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Disposition Matters: Volume, Volatility and PriceImpact of a Behavioral Bias

  • William N. Goetzmann

    ()

    (Yale School of Management, International Center for Finance)

  • Massimo Massa

    ()

    (INSEAD - Department of Finance)

In this paper, we estimate the behavioral component of the Grinblatt and Han (2002) model and derive several testable implications about the expected relationship between the preponderance of disposition - prone investors in a market and volume, volatility and stock returns. To do this, we use a large sample of individual accounts over a six-year period in the 1990's in order to identify investors who are subject to the disposition effect. We then use their trading behavior to construct behavioral factors. We show that when the fraction of

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Paper provided by Yale School of Management in its series Yale School of Management Working Papers with number ysm14.

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Date of creation: 01 Jan 2003
Date of revision:
Handle: RePEc:ysm:somwrk:ysm14
Contact details of provider: Web page: http://icf.som.yale.edu/

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  1. Shlomo Benartzi, 2001. "Excessive Extrapolation and the Allocation of 401(k) Accounts to Company Stock," Journal of Finance, American Finance Association, vol. 56(5), pages 1747-1764, October.
  2. Shlomo Benartzi & Richard H. Thaler, 1993. "Myopic Loss Aversion and the Equity Premium Puzzle," NBER Working Papers 4369, National Bureau of Economic Research, Inc.
  3. William N. Goetzmann & Massimo Massa, 1999. "Index Funds and Stock Market Growth," NBER Working Papers 7033, National Bureau of Economic Research, Inc.
  4. John Y. Campbell, 2000. "Asset Pricing at the Millennium," Harvard Institute of Economic Research Working Papers 1897, Harvard - Institute of Economic Research.
  5. Richard H. Thaler & Shlomo Benartzi, 2001. "Naive Diversification Strategies in Defined Contribution Saving Plans," American Economic Review, American Economic Association, vol. 91(1), pages 79-98, March.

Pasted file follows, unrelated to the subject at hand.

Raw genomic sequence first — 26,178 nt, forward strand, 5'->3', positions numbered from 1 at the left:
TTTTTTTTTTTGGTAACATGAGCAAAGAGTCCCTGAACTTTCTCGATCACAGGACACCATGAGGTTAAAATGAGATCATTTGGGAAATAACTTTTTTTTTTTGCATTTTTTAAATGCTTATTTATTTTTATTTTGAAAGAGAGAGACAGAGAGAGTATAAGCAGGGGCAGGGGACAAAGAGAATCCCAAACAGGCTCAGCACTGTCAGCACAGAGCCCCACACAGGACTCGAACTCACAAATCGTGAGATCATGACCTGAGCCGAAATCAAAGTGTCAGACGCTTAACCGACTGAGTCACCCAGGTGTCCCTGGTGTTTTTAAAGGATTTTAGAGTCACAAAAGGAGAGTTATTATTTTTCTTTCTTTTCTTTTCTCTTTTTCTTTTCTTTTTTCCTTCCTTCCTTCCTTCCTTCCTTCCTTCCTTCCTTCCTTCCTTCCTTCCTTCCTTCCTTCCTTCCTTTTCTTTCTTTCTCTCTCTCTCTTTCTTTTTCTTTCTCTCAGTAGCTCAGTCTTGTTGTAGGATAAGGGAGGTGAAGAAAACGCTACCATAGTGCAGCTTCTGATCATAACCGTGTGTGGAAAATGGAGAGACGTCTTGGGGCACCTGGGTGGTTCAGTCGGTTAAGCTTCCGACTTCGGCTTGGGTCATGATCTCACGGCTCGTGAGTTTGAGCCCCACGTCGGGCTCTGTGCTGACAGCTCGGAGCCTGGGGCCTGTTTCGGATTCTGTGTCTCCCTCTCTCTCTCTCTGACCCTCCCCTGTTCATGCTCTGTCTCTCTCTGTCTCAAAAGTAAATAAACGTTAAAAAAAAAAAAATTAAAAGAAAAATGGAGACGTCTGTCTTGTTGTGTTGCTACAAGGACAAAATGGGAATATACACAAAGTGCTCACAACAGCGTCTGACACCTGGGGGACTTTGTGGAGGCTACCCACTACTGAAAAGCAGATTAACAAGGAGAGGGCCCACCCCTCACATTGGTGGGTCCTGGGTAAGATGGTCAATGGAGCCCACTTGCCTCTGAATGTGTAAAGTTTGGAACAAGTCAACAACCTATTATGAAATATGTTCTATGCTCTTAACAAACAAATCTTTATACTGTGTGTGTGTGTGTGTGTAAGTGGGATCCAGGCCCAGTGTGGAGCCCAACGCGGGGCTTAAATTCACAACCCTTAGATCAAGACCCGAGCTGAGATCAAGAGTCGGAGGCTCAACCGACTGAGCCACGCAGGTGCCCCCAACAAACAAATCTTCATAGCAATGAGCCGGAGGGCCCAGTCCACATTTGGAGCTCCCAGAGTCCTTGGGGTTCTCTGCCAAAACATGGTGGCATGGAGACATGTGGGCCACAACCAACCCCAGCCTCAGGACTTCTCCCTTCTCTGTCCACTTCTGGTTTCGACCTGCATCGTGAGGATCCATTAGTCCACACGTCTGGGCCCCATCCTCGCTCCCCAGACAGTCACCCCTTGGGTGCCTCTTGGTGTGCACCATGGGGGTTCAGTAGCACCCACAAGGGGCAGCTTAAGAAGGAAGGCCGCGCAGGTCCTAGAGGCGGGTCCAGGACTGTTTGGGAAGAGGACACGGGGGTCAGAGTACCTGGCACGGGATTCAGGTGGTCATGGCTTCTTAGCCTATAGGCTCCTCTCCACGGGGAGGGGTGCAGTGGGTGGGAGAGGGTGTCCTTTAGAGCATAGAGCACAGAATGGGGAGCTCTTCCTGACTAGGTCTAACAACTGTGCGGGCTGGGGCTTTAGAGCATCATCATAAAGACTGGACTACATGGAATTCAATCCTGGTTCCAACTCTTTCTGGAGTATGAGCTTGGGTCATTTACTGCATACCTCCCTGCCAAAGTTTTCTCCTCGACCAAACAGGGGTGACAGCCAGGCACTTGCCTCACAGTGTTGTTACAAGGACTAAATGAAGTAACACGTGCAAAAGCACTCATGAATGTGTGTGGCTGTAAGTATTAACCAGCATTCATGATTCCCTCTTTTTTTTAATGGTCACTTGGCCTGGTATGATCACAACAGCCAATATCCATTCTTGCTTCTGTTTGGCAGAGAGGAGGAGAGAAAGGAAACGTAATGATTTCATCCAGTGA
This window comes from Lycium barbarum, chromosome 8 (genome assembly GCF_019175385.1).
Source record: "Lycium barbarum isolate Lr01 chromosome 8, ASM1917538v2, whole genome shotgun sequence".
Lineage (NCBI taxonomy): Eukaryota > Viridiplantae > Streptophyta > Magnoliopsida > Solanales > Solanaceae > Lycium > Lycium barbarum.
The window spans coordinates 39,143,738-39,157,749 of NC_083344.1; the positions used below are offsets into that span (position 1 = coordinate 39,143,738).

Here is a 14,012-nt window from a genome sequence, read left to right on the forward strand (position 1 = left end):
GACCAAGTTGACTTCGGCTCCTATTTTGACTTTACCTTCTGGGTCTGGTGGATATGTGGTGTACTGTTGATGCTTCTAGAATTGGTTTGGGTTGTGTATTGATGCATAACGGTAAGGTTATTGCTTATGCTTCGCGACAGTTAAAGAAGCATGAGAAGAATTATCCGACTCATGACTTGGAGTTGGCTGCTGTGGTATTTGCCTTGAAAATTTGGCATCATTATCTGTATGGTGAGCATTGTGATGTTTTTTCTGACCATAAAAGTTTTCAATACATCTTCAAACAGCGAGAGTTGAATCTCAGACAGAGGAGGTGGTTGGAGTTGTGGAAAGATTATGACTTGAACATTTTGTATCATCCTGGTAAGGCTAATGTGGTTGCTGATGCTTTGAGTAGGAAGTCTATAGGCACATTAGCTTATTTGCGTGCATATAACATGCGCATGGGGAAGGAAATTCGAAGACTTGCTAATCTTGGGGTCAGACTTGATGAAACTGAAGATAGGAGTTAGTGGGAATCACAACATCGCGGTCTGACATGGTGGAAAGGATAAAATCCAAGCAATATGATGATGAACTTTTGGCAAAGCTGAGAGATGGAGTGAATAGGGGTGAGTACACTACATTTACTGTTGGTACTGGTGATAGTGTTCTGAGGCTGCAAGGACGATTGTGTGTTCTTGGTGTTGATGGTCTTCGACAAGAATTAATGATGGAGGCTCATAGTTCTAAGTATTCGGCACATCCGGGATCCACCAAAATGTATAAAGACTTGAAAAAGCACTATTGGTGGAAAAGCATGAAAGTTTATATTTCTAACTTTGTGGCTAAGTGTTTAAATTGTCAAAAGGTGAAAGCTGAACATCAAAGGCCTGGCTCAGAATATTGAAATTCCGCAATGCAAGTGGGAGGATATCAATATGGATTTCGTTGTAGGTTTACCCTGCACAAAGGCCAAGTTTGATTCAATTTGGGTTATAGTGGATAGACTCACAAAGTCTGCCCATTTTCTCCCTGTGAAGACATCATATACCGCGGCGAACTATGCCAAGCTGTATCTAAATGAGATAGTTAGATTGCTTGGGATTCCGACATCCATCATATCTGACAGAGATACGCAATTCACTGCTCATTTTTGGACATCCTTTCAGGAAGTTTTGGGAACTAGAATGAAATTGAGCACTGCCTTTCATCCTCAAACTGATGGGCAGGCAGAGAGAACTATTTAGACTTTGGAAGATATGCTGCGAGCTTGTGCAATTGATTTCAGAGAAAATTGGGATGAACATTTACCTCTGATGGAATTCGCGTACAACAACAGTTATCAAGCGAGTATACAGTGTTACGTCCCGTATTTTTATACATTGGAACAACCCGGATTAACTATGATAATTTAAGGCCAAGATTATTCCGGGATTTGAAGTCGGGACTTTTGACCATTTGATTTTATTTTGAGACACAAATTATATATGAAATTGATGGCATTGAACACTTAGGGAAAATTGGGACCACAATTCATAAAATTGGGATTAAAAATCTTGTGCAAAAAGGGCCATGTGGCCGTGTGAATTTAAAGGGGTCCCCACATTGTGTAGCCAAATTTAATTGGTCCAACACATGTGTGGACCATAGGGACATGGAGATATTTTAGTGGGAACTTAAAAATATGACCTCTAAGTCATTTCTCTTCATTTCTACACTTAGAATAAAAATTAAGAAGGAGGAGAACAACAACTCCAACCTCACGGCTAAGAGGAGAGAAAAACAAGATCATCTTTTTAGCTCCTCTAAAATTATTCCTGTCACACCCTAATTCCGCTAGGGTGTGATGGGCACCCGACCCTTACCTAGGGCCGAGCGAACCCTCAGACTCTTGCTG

6. Alok Kumar & William N. Goetzmann, 2001. "Equity Portfolio Diversification," Yale School of Management Working Papers ysm236, Yale School of Management.
  7. Steven J. Brown & William N. Goetzmann & Takato Hiraki & Niroyoshi Shiraishi & Masahiro Watanabe, 2002. "Investor Sentiment in Japanese and U.S. Daily Mutual Fund Flows," Yale School of Management Working Papers ysm24, Yale School of Management.
  8. Alon Brav & J.B. Heaton, 2002. "Competing Theories of Financial Anomalies," Review of Financial Studies, Society for Financial Studies, vol. 15(2), pages 575-606, March.
  9. Brad M. Barber & Terrance Odean, 2001. "Boys Will Be Boys: Gender, Overconfidence, And Common Stock Investment," The Quarterly Journal of Economics, MIT Press, vol. 116(1), pages 261-292, February.
  10. Ravi Dhar & Ning Zhu, 2002. "Up Close and Personal: An Individual Level Analysis of the Disposition Effect," Yale School of Management Working Papers ysm269, Yale School of Management, revised 01 Sep 2009.
  11. Philip Brown & Nick Chappel & Ray Da Silva Rosa & Terry Walter, 2006. "The Reach of the Disposition Effect: Large Sample Evidence Across Investor Classes-super-," International Review of Finance, International Review of Finance Ltd., vol. 6(1-2), pages 43-78.
  12. Brad M. Barber & Terrance Odean, 2002. "Online Investors: Do the Slow Die First?," Review of Financial Studies, Society for Financial Studies, vol. 15(2), pages 455-488, March.
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